Fishers, Farmers, Craftspeople—Women: Gender in Post-Conflict Economic Reconstruction
“Api anaarakshithay” repeat the widows created by 30 years of protracted war in northern Sri Lanka. The phrase translates to ‘we lack security,’ and such security can result from expanding women’s post-conflict economic inclusion. In the post-conflict setting, populations face new challenges that are created not only by the persistence of violence, but also by limited access to resurging economies. For women, such challenges compound with changing demographics and the ensuing societal restructuring. Women enter into new roles in restructured economies, offering key opportunities to establish stable post-conflict livelihoods, yet obstacles to women’s economic access too often linger unaddressed. Without addressing such structural impediments to gender equity, any progress made towards gender parity remains acutely vulnerable to backsliding if conflict reignites. Conflicts in both Sri Lanka and the Kashmir Glacier originated in the 1980s, and women’s roles in the economies of both nations transformed throughout the nearly three decades of both conflicts’ duration. Each case demonstrates a disparate component of the challenges that women face during regions’ economic reconstruction. In Sri Lanka, discriminatory systemic structures and sexual violence create obstacles to women’s economic independence. In Jammu and Kashmir, reliance on craftsmen for training and middlemen to sell their products impede women’s success as craftspeople. Analyzing both distinct contexts provides insight into the new roles that women take on in post-conflict economies. Both case studies illustrate that the full economic empowerment of women requires resolving underlying power disparities in structures that predate conflicts. Given the duress that extended conflicts inflict on nations’ female populations, it is crucial to expand women’s economic access in order to insulate their self-sufficiency against the shock of further conflict. Women in the post conflict setting can neither be essentialized as ‘helpless victims’ nor can they be assumed to be ‘fine on their own.’ National governments and international humanitarian aid organizations must consider women’s changing roles in post-conflict economies in order to most effectively support the conflict-affected populations.
The civil war in Sri Lanka lasted from 1983 until 2009, with insurgent actors endeavoring to create an autonomous Tamil state in Sri Lanka’s north: the length of the war adds emphasis on national unity in the post-conflict setting. Despite this emphasis, such call for national unity cannot be allowed to serve as grounds to prevent the discussion of gender inequity and social change. Sri Lanka’s Sinhalese majority population and the Tamil and Muslim minority groups in the nation’s north all exhibit historical gender inequity, yet conflict between the separatist Liberation Tigers of Tamil Eelam (LTTE) and the Sri Lankan government permanently altered the role women play in northern Sri Lanka’s economy.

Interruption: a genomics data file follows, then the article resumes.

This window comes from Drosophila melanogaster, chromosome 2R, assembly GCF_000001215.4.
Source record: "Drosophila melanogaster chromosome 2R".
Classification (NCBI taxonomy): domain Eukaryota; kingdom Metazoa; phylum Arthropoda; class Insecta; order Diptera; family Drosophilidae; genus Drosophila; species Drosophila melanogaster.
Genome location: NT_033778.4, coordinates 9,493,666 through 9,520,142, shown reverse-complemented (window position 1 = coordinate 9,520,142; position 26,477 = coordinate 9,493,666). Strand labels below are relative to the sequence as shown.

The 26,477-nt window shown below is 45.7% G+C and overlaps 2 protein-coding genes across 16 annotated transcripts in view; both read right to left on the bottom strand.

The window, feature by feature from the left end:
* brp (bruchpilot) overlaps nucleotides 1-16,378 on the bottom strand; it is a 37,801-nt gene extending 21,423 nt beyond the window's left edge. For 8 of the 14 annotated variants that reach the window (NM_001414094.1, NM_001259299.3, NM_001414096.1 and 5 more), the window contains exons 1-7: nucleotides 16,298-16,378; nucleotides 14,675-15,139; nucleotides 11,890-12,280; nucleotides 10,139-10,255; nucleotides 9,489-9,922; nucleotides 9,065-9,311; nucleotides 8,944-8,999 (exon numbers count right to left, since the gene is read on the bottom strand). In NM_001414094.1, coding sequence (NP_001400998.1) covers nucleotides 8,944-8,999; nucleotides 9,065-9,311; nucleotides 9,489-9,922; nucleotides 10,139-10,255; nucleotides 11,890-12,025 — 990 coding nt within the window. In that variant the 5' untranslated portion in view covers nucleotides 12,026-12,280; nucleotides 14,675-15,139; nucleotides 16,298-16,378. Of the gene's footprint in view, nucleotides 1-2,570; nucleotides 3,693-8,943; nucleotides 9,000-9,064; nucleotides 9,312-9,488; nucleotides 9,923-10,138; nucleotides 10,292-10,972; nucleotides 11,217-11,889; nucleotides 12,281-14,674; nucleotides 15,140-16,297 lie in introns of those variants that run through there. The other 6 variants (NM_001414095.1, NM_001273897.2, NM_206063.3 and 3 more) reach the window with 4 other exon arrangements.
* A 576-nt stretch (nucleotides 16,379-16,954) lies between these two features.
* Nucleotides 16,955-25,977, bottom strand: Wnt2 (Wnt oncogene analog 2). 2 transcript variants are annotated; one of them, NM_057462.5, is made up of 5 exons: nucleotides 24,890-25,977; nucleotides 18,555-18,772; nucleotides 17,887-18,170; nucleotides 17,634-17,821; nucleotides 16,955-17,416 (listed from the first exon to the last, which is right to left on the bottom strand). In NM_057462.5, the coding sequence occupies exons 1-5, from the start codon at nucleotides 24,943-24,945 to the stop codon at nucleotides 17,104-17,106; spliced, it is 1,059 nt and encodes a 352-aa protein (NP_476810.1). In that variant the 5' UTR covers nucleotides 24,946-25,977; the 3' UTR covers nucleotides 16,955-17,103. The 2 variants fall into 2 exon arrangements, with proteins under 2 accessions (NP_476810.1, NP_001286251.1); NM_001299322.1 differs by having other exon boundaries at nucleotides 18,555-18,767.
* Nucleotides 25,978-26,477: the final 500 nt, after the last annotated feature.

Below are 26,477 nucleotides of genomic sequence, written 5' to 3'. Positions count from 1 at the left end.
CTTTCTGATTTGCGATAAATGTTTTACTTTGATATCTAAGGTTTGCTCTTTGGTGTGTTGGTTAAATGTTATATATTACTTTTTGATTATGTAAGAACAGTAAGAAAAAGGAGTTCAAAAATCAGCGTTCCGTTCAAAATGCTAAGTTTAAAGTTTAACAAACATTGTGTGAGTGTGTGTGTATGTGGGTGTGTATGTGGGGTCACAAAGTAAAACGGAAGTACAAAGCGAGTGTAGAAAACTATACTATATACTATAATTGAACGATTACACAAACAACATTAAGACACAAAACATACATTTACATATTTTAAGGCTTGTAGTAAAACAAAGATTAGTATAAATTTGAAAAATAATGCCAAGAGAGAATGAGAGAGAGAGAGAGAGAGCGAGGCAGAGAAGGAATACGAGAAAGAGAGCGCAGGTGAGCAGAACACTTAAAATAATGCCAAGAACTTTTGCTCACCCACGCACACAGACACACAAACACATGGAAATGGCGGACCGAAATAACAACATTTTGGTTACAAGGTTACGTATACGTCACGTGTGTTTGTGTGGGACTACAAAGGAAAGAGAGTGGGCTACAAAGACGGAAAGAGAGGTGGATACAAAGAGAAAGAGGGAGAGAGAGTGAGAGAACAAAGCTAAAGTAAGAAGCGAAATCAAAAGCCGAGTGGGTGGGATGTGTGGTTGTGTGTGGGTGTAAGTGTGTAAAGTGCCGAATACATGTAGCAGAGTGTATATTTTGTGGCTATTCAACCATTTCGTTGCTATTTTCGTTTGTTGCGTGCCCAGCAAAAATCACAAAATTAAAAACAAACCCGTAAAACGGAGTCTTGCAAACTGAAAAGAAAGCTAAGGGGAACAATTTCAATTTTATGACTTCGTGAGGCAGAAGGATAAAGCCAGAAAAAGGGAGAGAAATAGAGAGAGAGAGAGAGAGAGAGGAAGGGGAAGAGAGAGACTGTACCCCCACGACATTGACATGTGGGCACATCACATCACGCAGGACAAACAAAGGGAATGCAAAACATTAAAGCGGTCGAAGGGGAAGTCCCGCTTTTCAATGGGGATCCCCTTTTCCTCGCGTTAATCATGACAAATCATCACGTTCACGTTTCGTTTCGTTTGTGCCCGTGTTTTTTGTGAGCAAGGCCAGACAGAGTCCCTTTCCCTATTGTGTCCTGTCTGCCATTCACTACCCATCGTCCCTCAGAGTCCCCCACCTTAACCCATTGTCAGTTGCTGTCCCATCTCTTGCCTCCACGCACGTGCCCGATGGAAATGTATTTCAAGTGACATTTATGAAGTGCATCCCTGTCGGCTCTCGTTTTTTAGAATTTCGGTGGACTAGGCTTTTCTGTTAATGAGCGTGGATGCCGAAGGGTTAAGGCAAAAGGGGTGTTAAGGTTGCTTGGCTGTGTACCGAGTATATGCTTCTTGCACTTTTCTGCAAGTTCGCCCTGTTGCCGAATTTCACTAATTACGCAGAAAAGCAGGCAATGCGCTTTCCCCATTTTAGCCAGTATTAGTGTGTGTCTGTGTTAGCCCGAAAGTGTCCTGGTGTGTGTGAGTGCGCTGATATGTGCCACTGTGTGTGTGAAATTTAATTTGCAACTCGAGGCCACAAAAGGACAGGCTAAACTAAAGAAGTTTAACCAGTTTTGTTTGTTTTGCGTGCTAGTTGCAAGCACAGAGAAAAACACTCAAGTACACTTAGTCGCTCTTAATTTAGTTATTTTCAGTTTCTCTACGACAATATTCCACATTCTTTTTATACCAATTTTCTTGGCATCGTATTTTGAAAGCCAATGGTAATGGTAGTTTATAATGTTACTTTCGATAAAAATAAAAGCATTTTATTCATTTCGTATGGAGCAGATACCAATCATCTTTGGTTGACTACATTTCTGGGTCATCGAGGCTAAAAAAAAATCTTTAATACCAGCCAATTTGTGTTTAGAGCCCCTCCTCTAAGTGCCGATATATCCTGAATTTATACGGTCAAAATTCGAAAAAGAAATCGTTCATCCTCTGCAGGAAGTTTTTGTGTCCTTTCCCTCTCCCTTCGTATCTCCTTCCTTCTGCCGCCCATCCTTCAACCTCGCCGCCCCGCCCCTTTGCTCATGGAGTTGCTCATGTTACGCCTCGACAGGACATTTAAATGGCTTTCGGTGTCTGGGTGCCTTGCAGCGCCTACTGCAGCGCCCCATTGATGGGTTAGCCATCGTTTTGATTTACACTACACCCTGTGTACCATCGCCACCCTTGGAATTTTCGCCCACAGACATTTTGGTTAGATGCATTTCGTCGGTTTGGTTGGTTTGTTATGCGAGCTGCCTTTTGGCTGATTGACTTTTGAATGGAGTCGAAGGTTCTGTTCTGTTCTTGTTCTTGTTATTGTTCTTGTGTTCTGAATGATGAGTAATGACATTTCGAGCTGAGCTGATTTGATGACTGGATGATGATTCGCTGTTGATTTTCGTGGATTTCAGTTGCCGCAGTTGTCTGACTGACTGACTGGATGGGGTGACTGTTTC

The significant number of majority-male casualties in northern Sri Lanka acted as a catalyst for more women to transition into the role of primary income generators in order to support their households. The Sri Lankan government reports that the total number of war widows in the nation is greater than 80,000, with many husbands still missing but not yet confirmed dead. Scholars in The International Journal of Human Rights explain that “war widows, female heads of households, female ex-combatants, employed women and girls are especially at risk due to their often impoverished contexts, their lack of education as a result of the war and their lack of opportunities in post-war economic reconstruction and development plans.” These war widows assume traditionally male roles in the nation’s economy to support their families, now working in the fishing and agricultural sectors at higher rates than in the prewar economy. Indeed, as elucidated by the United Nations Food and Agriculture Organization, “another shift of women’s traditional to strategic roles occurred when women moved out of the domestic sphere and took on male roles in the absence of male family members; women consequently acquired more self-confidence and greater mobility and decision making powers within the family.” Such a transition in economic roles contributed to a 44 percent increase in hours worked by women in the service sector following Sri Lanka’s civil war. Troublingly, women’s transition into new sectors of the economy corresponds with 60 percent of women experiencing sexual harassment in the workplace in Sri Lanka, according to one survey in Colombo. Furthermore, upwards of 90% of women attested that they experienced sexual harassment in public spaces. This misogyny carries over to the conduct of regional government officials, who abuse their positions of power to ask women for sexual favors in exchange for services. While sexual violence may not be a direct result of the war, the predominance of men in positions of power and women’s need for self sufficiency during economic reconstruction creates conditions that inimically threaten to perpetuate such sexual violence. The combined antagonistic impacts of sexual violence and discriminatory land inheritance laws demonstrate the need for policies that address structural impediments to women’s success as they enter new roles in the post-conflict economy becomes clear.